Posted on: Oct 31, 2016
In case you didn’t get a Hallmark card about this, September was Smarter Workplace Month. Although I am not sure how this got adopted as the topic for a month-long celebration, I am certainly supportive. No one magic thing makes for a smart workplace but one work environment topic that nearly everyone has an opinion on lately is the work-life balance. Discussion runs the spectrum of "musts" in terms of success, from “you must work a gazillion hours for work fulfillment” to “you must shorten the work week to 30 hours to be healthier, happier and more effective at work.”
Some advocate that the excitement, reward, and accomplishment is worth the single focus of getting rid of life and just having work-work. Yahoo CEO Marissa Mayer credits the success of start-ups like Google to 130-hour work weeks and working on weekends. Policies that cancel telecommuting (which they did in 2013) to increase side-by-side contact, improve communication, and generally help things move faster put the work pace into super-smart. This only works for people who have little to no personal life or can put their life on hold.
Then you can go to the other side of the equation. Dr. Anna Thomas, coordinator for Campaign for a Shorter Work Week in the UK wrote “Why Working Fewer Hours Would Make Us More Productive” in the November 2015 Edition for The Guardian. As a medical doctor, she experienced first-hand how too many hours affected her physically. In her article, she sites studies that indicate that a shorter work week could improve worker’s health and mitigate climate change while maintaining overall economic production. Last August, Amazon announced an experimental 30-hour work week for select employees. This program may be especially appealing to female workers since women are responsible for a much higher percentage of childcare and household responsibilities at home. Having a shorter work week would make juggling work on top of everything else more doable.
The work-life balance discussion isn't just about productive hours of work. Some employers do think about more life as less work but the reality is more complex. Employees who are satisfied with their work situation are more likely to stay and do a better job. Research finds that employee satisfaction rating of their work-life balance was related to higher ratings of their job performance. This means that reduced hours can mean higher productivity and less turn-over. In the balance equation, that means that more life might not mean less work.
Satisfaction research is not the only place where adding to the life side of the equation positively affects work. Other research has shown that non-work engagement (this means doing what you like outside work) improves work creativity. The value of creativity in adapting to change and finding solutions quickly is an increasingly valued work trait. How do you find those employees who can “think outside the box”? One study of 262* working adults showed non-work engagement had a significant payoff in facilitating individual creativity at work. More study needs to be done on this but it supports what is trending in other research about fatigue and the need to recharge to do high-quality work.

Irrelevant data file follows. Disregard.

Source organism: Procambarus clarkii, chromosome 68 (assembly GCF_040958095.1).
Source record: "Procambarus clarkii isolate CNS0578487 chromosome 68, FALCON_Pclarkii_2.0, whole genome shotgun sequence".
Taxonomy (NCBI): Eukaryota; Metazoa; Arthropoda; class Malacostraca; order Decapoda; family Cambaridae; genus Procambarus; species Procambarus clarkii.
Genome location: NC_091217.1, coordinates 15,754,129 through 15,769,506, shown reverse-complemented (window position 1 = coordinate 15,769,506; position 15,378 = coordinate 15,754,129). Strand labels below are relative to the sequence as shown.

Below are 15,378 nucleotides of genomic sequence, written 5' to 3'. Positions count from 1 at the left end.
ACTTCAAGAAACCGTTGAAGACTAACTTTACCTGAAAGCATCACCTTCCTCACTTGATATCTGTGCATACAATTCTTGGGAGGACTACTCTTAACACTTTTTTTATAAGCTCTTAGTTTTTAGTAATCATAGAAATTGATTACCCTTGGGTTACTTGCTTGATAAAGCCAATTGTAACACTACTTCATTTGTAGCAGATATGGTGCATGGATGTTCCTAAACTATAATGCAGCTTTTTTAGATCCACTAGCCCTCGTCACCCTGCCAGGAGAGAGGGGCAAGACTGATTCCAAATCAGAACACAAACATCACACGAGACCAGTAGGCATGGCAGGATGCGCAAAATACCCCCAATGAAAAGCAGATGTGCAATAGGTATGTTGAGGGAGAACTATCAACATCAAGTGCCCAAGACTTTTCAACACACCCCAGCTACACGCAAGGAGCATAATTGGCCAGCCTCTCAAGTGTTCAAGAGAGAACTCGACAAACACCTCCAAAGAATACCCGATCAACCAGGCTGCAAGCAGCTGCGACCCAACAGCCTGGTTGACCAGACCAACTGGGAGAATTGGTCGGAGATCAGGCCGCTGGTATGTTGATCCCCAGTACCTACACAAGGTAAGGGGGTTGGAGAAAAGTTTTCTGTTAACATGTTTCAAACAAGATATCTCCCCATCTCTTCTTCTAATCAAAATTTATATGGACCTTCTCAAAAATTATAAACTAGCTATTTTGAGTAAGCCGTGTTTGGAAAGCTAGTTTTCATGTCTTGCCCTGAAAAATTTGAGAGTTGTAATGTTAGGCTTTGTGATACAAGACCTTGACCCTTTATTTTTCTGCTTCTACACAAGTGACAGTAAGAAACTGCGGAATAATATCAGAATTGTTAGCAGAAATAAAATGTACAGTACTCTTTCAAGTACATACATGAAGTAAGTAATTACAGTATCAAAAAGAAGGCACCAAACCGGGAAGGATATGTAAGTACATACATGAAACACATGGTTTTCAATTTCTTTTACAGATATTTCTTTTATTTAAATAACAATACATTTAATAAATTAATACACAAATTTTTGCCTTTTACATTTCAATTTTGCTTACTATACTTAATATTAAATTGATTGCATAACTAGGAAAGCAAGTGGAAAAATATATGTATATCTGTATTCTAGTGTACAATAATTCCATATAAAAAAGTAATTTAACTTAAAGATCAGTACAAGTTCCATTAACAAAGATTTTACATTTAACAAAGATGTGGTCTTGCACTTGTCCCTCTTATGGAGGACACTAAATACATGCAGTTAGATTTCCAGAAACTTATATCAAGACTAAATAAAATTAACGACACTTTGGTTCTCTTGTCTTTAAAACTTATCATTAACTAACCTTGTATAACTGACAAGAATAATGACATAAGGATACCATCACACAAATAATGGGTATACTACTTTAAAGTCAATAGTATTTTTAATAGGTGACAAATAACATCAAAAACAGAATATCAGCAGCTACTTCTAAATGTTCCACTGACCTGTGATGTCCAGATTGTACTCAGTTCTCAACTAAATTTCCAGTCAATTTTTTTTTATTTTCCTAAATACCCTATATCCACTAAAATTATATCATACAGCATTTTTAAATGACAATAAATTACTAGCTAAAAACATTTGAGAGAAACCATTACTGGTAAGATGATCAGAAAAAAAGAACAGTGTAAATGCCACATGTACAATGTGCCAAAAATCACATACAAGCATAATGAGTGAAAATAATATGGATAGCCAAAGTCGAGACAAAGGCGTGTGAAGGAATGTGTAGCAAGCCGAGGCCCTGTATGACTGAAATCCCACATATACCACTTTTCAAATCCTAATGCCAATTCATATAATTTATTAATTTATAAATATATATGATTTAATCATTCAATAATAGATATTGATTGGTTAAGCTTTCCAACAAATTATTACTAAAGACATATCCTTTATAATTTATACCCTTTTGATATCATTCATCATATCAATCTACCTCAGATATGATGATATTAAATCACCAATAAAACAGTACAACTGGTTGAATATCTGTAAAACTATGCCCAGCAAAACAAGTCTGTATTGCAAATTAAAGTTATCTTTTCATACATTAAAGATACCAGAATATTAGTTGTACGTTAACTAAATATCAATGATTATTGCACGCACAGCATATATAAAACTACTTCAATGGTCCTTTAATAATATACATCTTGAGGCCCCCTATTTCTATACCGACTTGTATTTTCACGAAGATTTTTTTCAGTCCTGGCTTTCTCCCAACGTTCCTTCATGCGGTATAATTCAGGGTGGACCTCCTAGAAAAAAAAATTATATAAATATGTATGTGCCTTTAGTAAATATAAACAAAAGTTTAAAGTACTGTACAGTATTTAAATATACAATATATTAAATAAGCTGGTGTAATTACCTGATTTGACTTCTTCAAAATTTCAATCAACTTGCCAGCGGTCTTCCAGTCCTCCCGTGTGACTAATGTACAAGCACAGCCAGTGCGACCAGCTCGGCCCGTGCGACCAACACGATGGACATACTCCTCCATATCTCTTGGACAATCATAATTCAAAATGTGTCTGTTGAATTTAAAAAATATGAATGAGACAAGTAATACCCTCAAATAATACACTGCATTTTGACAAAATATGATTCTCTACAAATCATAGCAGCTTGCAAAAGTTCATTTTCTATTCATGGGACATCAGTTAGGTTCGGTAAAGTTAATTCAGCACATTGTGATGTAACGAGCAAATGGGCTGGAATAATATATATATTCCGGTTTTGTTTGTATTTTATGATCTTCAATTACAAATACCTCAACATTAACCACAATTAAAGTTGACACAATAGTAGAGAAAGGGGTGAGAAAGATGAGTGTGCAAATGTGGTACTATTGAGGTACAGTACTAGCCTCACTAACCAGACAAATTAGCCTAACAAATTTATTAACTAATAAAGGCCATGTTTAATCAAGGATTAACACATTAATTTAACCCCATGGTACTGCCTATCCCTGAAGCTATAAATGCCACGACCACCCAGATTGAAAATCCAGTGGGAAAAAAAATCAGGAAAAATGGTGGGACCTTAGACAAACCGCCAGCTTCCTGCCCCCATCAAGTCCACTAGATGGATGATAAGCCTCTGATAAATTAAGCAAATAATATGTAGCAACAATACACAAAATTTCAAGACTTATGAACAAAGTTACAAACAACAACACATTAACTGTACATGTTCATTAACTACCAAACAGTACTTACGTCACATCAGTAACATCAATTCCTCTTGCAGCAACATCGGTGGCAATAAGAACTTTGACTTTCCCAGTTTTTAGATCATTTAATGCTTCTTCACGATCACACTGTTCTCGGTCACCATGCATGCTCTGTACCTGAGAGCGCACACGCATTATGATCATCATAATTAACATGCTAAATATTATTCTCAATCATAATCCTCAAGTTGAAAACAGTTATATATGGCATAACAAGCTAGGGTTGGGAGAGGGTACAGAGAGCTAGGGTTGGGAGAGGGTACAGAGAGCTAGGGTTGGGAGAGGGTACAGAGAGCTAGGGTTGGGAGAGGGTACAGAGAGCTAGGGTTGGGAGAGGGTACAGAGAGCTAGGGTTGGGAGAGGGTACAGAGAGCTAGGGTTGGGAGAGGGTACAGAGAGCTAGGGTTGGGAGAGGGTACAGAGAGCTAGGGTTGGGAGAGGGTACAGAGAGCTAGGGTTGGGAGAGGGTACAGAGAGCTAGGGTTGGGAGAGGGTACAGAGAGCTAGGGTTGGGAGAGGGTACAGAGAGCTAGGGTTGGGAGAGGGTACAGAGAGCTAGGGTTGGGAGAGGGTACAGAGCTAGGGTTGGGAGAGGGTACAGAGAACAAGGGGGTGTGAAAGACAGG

One reason the work-life balance topic is sure to have proponents on different sides of the equation is because the answer is very personal. People have different energy levels and are in different stages of life and career. It also makes a huge difference if your income level allows you to hire help and substantially control your own work. Unfinished Business by Anne-Marie Slaughter is a good read that delves into this topic, most especially from the perspective of working woman. Without question, there is also a psychological difference between working 60 hours a week (or more) for your own company versus working that same amount as just a hired hand. Owners who work crazy hours but then sell the company and make millions for their bank account are more likely to be very satisfied with their work-life balance choice (possible as they drink a pina colada from the deck of a cruise ship).
Regardless of where your business philosophy is on the work-life balance spectrum, long-term organization success ABSOLUTELY depends on the health, well-being, and engagement of the people who work for you. Work balance, which equates to being able to take time off when you need it for whatever reason, should match the expectations of those who work for you or you risk losing employees. Changing the work-life balance is often very difficult since it is driven by individuals, the bosses work ethic, work culture, and your industry. Work-life balance is important but it also isn’t the only factor to having a smart work place. In the spirit of having smarter workplaces all year long, here are some easier things you can change to raise the IQ of your work environment:
*How Nonwork Engagement Enhances Creativity: The Moderating Role of Mindfulness by Dennis Marquardt, Wendy Casper, Demtria Henderson, and Fierong Yuan.